Permanently Affordable Homeownership
Does the Community Land Trust Deliver on Its Promises?
John Emmeus Davis and Amy Demetrowitz
This 2004 study of the first 100 home resales conducted by the Burlington Community Land Trust (now known as the Champlain Housing Trust) is the only formal study of program outcomes for shared equity homeownership completed to date. The study documents significant asset building outcomes for homeowners as well as success in preservation of affordability for future buyers.
From the Executive Summary:
Between 1984 and 2002, the Burlington Community Land Trust (BCLT) in Burlington, Vermont developed 259 moderately-priced single-family houses and condominiums. All of these homes were sold to first-time homebuyers subject to durable controls over their occupancy and resale, controls designed to maintain their availability and affordability for low-income households far into the future. The first resale of a BCLT home occurred in 1988. By the end of 2002, the BCLT had overseen the resale of 97 houses and condominiums. This pool of resales provided a rare opportunity to evaluate the performance of a housing model that promises to secure the benefits of homeownership for persons of limited means, while achieving larger social goals like the preservation of affordability, the stewardship of public subsidies, and the stabilization of residential neighborhoods. There had been no systematic evaluation of these claims heretofore, because most of the nation’s CLTs are still too new and too small to have had a significant number of resales. The BCLT was an exception. Its sizable portfolio of resale-restricted housing offered enough cases to assess how effective the BCLT had been in actually delivering – and equitably balancing – the individual benefits and the community benefits promised by its innovative model of homeownership. The study’s principal findings were as follows:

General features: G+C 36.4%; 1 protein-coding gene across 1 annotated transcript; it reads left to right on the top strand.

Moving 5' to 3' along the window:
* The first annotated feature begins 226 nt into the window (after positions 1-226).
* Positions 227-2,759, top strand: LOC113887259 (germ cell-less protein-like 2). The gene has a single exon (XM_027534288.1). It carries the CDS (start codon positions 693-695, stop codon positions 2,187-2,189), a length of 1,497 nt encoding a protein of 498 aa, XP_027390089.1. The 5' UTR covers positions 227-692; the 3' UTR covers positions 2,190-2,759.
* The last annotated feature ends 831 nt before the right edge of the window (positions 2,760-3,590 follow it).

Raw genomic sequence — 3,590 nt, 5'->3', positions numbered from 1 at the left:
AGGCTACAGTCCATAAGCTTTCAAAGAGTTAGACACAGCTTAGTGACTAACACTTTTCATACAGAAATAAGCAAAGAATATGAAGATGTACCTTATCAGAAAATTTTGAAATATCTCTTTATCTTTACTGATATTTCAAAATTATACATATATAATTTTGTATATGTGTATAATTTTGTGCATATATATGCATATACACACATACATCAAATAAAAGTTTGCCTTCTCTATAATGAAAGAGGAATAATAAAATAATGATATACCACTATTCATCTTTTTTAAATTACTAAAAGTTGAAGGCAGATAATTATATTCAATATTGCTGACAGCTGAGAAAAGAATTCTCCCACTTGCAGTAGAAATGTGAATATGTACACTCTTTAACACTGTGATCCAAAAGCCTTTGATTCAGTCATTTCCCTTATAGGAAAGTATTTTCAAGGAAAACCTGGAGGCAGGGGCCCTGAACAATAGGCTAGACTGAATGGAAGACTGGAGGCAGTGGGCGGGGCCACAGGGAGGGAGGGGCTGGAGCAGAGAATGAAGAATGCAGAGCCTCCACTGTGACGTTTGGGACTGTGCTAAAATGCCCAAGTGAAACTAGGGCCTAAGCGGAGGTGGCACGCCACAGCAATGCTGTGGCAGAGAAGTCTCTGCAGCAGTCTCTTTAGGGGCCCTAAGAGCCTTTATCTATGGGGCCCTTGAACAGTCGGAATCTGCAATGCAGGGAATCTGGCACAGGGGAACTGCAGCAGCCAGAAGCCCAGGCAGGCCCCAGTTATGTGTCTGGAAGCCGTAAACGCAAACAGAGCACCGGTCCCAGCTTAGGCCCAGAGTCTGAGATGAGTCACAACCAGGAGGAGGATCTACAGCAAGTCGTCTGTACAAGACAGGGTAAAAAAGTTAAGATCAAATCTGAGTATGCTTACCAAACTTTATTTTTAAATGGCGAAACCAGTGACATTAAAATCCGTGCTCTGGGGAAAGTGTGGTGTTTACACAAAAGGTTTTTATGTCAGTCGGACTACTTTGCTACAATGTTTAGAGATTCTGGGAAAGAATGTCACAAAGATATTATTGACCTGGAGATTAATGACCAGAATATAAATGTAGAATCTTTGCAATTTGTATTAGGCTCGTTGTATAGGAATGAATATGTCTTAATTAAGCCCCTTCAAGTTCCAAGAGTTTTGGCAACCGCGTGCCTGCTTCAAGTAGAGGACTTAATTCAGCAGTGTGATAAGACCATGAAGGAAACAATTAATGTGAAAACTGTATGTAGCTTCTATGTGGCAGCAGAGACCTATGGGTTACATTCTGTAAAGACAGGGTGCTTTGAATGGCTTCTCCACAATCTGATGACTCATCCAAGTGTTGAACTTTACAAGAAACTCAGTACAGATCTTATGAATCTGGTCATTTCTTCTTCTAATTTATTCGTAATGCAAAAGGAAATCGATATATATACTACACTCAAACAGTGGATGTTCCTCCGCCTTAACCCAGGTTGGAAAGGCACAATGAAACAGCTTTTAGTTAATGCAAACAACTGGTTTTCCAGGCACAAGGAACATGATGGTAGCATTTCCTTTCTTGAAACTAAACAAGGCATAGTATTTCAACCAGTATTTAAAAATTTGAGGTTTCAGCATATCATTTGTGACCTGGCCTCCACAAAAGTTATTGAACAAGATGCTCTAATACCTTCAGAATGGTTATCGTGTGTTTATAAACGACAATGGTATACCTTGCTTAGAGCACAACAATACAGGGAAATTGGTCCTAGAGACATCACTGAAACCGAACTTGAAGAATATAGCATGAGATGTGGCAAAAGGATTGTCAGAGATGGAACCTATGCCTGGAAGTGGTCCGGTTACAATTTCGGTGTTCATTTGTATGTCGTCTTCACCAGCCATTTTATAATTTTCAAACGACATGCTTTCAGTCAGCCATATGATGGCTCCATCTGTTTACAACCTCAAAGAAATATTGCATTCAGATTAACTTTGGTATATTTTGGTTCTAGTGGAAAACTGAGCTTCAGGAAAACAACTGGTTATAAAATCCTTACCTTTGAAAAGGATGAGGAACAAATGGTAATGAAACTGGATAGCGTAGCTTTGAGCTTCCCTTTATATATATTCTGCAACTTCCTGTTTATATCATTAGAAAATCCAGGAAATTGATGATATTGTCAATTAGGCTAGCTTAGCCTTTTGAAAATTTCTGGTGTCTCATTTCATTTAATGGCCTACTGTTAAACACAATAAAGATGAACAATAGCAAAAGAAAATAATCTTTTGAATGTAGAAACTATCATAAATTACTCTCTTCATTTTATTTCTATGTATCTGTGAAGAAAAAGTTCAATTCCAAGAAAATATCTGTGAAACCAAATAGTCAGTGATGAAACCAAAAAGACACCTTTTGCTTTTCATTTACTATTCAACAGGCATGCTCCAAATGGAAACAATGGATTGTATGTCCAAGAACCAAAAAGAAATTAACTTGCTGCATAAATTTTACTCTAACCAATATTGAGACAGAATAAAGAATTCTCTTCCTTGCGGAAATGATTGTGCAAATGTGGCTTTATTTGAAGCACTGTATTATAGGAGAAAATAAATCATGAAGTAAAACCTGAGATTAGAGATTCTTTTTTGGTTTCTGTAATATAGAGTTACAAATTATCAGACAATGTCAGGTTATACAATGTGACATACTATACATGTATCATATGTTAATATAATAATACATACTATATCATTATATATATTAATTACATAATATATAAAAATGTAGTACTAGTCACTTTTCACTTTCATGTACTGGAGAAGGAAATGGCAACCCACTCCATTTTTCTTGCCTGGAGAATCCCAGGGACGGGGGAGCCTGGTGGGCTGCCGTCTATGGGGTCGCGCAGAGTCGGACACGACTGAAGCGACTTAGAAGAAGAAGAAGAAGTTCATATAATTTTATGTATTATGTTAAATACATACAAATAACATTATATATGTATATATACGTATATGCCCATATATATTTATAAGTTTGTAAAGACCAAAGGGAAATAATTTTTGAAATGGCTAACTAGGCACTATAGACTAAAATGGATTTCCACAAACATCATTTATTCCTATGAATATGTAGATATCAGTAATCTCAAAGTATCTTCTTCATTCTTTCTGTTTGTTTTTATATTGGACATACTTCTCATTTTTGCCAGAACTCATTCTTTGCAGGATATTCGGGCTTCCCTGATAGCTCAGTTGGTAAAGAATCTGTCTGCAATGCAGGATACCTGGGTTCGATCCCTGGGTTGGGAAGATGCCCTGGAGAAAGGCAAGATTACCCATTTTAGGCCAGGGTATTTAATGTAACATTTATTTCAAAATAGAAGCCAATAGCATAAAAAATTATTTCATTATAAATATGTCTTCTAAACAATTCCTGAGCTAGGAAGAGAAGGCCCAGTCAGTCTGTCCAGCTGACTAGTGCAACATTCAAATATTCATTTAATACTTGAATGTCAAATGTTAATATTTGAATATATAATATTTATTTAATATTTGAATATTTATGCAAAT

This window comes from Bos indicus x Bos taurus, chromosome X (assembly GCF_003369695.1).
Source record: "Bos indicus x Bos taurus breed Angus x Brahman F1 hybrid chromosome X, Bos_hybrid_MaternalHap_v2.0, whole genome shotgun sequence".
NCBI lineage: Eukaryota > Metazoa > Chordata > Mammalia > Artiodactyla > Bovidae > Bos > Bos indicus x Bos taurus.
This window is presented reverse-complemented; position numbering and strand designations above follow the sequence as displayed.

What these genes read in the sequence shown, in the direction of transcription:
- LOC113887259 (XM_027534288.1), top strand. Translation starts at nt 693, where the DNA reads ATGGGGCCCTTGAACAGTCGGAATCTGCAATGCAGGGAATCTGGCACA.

• Preserving affordability. Affordability not only continued between successive generations of low-income homebuyers, but improved – even when the favorable effect of falling mortgage interest rates was eliminated. The average BCLT home was affordable to a household earning 62% of Area Median Income (AMI) on initial sale. On resale, it was affordable to a household earning 57% of AMI.
• Retaining community wealth. Public subsidies invested in these houses and condominiums remained in the homes at resale, underwriting their affordability not only for the first buyers but for subsequent buyers as well. Only in two cases of foreclosure were these subsidies lost. More typically, these subsidies not only remained in the property but increased in value. On the initial sale, the total value of the public subsidies put into the BCLT’s homes was $1,525,148. On resale, the total value of these retained subsidies was $2,099,590.